Advertising

20. LessonPaths

LessonPaths is another great tool for those looking for a more usable and convenient way to access learning material. On this site, users create link playlists of their favorite learning materials from other sites. Users then rank these collections, making it easy to find many different high-quality, accessible sources on a given topic.

21. Memrise

Another impressive free online education site offering ease of use and convenience is Memrise. Available both on desktop and as an app, Memrise is a particularly powerful tool if you are studying a language. The site encompasses many other topics as well, though some of the course material is user generated content.

Part of what makes Memrise special is their integration of games into the learning materials, mixing learning with entertainment.

22. National Geographic Kids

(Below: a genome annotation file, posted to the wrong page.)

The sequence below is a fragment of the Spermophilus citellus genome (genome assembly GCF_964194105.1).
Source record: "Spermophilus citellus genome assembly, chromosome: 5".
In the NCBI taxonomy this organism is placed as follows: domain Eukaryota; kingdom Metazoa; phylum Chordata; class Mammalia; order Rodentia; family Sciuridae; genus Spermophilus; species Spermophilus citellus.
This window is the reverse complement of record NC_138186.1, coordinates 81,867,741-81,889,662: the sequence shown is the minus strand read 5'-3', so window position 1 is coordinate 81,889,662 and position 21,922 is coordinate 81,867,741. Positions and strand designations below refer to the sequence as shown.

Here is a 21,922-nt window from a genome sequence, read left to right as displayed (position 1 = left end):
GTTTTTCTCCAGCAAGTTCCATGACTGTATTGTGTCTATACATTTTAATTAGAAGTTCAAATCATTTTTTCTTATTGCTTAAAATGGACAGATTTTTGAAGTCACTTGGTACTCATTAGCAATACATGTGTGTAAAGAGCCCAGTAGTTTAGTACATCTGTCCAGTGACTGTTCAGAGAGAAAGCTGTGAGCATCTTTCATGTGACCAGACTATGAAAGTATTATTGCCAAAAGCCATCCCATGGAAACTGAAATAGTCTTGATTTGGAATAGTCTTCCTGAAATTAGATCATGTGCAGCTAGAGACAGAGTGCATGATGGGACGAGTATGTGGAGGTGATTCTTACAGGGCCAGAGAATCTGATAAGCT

The kids site for National Geographic is another site that makes free online education applicable for younger users. For those looking for kid-friendly education, a large variety of games, puzzles, videos and photos keep kids interested on this site.

National Geographic Kids doesn’t organize learning into courses, making materials available by topic and medium instead. This makes National Geographic Kids a good option for those looking for a more casual learning environment.

23. Fun Brain

Fun Brain is another great option for kids looking for free online education, as it focuses on games and fun puzzles. Particularly focused on math and reading, Fun Brain’s game-based approach can be valuable if the child in question struggles to pay attention.

Fun Brain offers rewards and challenges as well, and it is another site aimed at a casual learning experience for kids K-8.

The Bottom Line

With so many amazing free online education resources, everyone has the ability to boost their skills and knowledge. Whether you’re interested in picking up some interesting trivia for your next party, improve your resume with some coding or business skills, or become a more well-rounded person, these resources are perfect for you.

More About Online Learning

Featured photo credit: Dai KE via unsplash.com

Read Next